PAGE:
Finance publication Forbes has released a list of 50 $1 billion firms that are implementing blockchain technology.
Financial news outlet Forbes has released a list of “Blockchain’s Billion Dollar Babies,” or companies implementing blockchain technology that have minimum revenues or valuations of $1 billion, on April 16.
The list includes companies in the cryptocurrency and blockchain development spaces, in addition to traditional financial firms like banks and clearing houses, food companies, supply chain management firms and others.
Cryptocurrency-related companies featured on the list include United States-based cryptocurrency exchange Coinbase, European mining and hardware firm Bitfury, and blockchain-based financial services network and XRP token creator Ripple.
In addition to noting major firms that are dabbling or full-on adopting blockchain technology, the list also includes which blockchain protocols are being adopted and by whom. Various Hyperledger protocols, blockchain consortium R3’s Corda protocol and the Ethereum network are prominently featured at a number of firms across various industries.
Forbes notes the potential for blockchain technology to simplify various business process per the example of Depository Trust & Clearing Corp (DTCC), which keeps records of 90 million transactions a day, or most of the world’s $48 trillion dollars in securities.
Per Forbes, the firm will begin switching its 50,000 accounts to a blockchain-based system, which will help eliminate duplicate procedures and reconciliations that are still prone to happen on traditional electronic clearing networks.
In mid-March, DTCC published a white paper outlining guiding principles for the post-trade processing of tokenized securities. The paper notes the unique characteristics of the nascent market for tokenized securities and proposes that global policy standards for traditional markets are often applicable, and useful for stakeholders to identify the legal responsibilities pertaining to security token platforms.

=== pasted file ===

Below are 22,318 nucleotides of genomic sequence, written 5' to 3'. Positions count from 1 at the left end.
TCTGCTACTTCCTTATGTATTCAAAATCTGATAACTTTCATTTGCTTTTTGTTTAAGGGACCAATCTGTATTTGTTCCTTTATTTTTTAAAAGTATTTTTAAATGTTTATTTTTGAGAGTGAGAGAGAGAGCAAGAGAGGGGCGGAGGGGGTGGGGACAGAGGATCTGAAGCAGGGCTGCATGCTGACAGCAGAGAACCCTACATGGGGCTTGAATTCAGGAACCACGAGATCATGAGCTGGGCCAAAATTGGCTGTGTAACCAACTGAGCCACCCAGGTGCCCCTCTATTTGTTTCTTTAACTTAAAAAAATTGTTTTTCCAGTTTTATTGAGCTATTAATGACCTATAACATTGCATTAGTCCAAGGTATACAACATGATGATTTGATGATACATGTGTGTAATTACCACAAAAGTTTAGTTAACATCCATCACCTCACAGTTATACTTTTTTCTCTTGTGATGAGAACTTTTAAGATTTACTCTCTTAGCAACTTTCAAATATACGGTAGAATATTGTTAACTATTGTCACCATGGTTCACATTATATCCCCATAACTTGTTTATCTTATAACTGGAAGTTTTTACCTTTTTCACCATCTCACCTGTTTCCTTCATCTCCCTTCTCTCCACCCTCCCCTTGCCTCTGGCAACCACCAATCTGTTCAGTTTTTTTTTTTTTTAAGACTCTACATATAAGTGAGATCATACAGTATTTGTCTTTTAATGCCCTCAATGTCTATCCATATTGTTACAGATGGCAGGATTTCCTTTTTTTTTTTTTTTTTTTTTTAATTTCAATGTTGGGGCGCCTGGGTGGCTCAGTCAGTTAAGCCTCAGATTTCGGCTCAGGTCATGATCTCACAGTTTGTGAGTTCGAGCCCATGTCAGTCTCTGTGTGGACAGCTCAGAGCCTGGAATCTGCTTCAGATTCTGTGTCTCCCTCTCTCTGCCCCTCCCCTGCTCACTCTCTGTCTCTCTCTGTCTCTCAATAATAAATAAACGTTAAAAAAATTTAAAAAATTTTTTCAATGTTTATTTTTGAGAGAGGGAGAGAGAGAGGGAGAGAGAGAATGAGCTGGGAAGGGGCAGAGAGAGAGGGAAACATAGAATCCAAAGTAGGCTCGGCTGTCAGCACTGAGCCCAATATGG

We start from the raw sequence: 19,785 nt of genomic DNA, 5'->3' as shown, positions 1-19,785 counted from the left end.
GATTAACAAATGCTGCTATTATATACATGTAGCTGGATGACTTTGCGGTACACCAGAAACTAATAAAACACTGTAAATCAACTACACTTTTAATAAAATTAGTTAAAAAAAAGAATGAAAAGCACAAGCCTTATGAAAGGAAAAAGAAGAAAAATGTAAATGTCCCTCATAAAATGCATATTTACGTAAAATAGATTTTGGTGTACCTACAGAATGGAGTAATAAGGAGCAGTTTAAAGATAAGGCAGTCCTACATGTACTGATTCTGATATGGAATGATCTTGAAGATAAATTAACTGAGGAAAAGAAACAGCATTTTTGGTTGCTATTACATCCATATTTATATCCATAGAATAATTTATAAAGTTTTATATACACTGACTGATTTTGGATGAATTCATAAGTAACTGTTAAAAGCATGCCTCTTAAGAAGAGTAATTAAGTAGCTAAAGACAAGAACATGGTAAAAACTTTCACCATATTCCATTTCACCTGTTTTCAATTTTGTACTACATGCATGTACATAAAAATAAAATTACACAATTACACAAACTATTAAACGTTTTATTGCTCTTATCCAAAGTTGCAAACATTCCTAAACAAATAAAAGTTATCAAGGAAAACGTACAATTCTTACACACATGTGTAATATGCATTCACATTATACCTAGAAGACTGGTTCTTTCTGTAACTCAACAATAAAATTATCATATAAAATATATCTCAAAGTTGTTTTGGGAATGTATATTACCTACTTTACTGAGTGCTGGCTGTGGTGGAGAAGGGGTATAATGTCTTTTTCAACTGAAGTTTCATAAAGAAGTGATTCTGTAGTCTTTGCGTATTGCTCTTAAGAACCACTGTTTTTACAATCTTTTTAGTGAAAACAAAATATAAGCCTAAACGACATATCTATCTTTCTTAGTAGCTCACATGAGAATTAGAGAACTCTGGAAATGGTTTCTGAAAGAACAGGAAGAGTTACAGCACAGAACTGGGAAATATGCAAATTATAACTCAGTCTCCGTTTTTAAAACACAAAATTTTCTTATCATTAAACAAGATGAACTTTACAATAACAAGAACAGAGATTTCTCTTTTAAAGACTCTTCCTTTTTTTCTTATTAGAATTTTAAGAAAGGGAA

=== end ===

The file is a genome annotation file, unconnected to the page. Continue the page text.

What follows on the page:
A cryptocurrency project that appears to have raised at least $20 million through a referral-based marketing scheme has been advertising false information about its team members, a CoinDesk investigation has found.
Launched on Dec. 2, BHB claims to offer an ethereum-based solution for peer-to-peer lending, but by Jan. 18, local media reports were already accusing the project of operating an illegal pyramid scheme. Now, CoinDesk is able to reveal inconsistencies in the information provided about its founding team that further suggest something may be amiss at the China-based project.
In particular, CoinDesk has found that images said to represent two BHB team members have been lifted from unaffiliated university professors, who are now publicly denying any association with the project.
According to web materials, alleged team members include a financial engineer named Bobby White, a blockchain expert named David Chen and a product designer named Gregory Moss. The respective images of each individual were featured on BHB’s website, bgepay.com. (The project appears to have taken down the website.)
However, the image of Bobby White used in BHB’s marketing materials is identical to that of an economics professor at China’s Tsinghua University named Alexander White. Meanwhile, the image of Gregory Moss is the same as one used by a philosophy professor at The Chinese University of Hong Kong, who is also named Gregory Moss.
In responses to CoinDesk inquiries, both professors denied any association with the scheme and both stated they had no prior knowledge of the BHB project.
“Any use of my photo for such purposes, including attached to the name ‘Bobby White,’ is fraudulent.”
Professor Moss, too, said he is very “troubled” by the incident, claiming he never gave BHB permission to use his image or likeness in connection with marketing its products.
CoinDesk was not able to independently verify the image associated with a third alleged team member named David Chen.
Besides false information about its team members, the project listed invalid contact details on its website, including a disconnected phone number and a supposed headquarters at a New York City address that does not exist (“22/121 Apple Street”).
An unusual model
Adding to concerns is the mechanism for how BHB tokens are issued and promoted at a single exchange, XBTC.CX, whose business appears tied to the BHB project.